Successive governments have paid money to the US for the system which does nothing other than be carried around in submarines waiting not to be launched against someone who might have attacked the UK in the 1960s but now can't afford it.
However there are claims that the weapons system is obsolete because it does not appear to be protected from cyber-attacks by a hostile state.
Former defence secretary Des Browne told the Guardian there could be no guarantee of a reliable deterrent without an “end-to-end” assessment of the cyber-threat to the system.
Browne highlighted a report by the defence science board of the US Department of Defence, which warned that the US and its allies “cannot be confident” that their defence systems would be able to survive an “attack from a sophisticated and well-resourced opponent using cyber weapons combined with all of their military and intelligence capabilities”.
The former defence secretary, who now serves as vice-chair of the Nuclear Threat Initiative, which campaigns for disarmament, said:
“The government ... have an obligation to assure parliament that all of the systems of the nuclear deterrent have been assessed end-to-end against cyber-attacks to understand possible weak spots and that those weak spots are protected against a high-tier cyber threat. If they are unable to do that then there is no guarantee that we will have a reliable deterrent or the prime minister will be able to use this system when he needs to reach for it.”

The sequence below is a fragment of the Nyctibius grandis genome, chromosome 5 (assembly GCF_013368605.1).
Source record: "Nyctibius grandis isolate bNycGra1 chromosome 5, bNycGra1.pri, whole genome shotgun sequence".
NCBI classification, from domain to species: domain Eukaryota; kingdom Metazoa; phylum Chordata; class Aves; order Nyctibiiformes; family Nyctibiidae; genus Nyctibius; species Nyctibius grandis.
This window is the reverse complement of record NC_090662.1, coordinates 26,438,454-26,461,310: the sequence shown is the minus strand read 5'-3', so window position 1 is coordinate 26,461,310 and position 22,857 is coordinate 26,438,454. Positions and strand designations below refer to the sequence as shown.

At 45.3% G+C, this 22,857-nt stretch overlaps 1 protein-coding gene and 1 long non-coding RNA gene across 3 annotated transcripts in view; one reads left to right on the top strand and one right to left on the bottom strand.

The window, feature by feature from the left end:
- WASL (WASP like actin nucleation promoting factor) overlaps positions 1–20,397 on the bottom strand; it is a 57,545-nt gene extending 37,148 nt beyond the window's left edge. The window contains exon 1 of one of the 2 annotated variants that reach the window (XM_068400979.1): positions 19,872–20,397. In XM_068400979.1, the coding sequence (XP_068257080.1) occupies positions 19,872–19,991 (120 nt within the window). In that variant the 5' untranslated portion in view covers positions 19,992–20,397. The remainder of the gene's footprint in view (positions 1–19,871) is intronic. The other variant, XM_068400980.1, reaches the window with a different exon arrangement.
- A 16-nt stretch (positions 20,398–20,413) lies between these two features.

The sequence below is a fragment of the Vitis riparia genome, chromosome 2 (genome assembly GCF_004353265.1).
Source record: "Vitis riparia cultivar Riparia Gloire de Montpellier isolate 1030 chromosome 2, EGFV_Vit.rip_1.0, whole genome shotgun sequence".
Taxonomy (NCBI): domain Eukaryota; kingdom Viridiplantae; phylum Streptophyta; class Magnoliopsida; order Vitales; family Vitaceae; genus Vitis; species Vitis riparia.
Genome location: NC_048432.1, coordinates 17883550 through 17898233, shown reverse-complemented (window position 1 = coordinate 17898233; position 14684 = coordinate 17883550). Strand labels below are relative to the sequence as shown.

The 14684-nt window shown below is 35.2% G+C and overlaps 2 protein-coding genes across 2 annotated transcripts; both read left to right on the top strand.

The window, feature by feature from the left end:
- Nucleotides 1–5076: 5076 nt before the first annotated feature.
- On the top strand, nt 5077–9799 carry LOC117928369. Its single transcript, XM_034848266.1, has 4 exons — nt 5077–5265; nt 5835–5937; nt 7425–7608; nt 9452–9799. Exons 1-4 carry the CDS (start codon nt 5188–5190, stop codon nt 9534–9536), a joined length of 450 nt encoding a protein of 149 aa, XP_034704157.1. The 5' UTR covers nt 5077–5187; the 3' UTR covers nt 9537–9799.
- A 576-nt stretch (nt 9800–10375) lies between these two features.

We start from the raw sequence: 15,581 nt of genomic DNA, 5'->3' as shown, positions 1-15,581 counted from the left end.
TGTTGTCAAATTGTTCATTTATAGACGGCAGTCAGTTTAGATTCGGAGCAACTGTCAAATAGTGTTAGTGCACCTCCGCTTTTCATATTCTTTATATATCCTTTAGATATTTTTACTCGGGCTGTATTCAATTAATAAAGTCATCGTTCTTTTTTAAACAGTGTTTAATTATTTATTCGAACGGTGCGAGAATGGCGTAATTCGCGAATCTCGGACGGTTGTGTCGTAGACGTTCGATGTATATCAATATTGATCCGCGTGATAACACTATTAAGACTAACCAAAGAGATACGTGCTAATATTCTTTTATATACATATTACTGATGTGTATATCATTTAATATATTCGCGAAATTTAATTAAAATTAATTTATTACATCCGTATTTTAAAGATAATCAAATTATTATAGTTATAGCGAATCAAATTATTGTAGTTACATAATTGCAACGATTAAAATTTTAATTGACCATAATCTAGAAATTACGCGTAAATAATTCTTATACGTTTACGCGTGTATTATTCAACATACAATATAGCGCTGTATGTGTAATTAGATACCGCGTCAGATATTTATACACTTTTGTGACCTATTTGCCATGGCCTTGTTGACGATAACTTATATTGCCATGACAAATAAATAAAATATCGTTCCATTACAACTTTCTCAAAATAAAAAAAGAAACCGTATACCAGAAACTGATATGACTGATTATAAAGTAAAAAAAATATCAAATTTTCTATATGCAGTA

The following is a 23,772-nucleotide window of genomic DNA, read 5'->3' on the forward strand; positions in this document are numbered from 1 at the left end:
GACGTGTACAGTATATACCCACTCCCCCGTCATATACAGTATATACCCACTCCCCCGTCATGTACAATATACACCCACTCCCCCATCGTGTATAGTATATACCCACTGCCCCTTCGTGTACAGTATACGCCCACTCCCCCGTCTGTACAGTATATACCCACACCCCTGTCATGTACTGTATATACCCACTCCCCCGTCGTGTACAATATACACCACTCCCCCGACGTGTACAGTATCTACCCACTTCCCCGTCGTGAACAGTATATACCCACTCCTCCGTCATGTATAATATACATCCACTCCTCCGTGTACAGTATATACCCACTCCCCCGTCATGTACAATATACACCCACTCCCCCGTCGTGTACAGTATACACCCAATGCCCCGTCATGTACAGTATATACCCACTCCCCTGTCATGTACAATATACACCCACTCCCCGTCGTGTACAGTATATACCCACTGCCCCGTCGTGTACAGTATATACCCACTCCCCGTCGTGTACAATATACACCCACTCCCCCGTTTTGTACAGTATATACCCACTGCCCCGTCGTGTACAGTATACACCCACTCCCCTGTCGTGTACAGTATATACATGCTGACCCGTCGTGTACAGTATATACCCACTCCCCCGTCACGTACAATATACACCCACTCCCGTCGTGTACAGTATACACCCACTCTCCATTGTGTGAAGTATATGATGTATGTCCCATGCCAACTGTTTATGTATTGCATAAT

The UK government is asking parliament to approve the successor to the Trident programme in a “maingate decision”, which was scheduled for next year.
Ken Livingstone, the co-convenor of Labour’s defence review, said that Browne’s remarks and the US report shows that the prime minister should abandon plans to replace Trident unless Cameron can offer assurances that the system is protected from cyber-attacks.
Livingstone said: “Those questions need to be answered by the prime minister in the House of Commons before we commit to spending £20bn on another generation of this stuff. Spending £20bn on something is bad enough but spending £20bn on something that won’t be able to work is a bit of a problem.”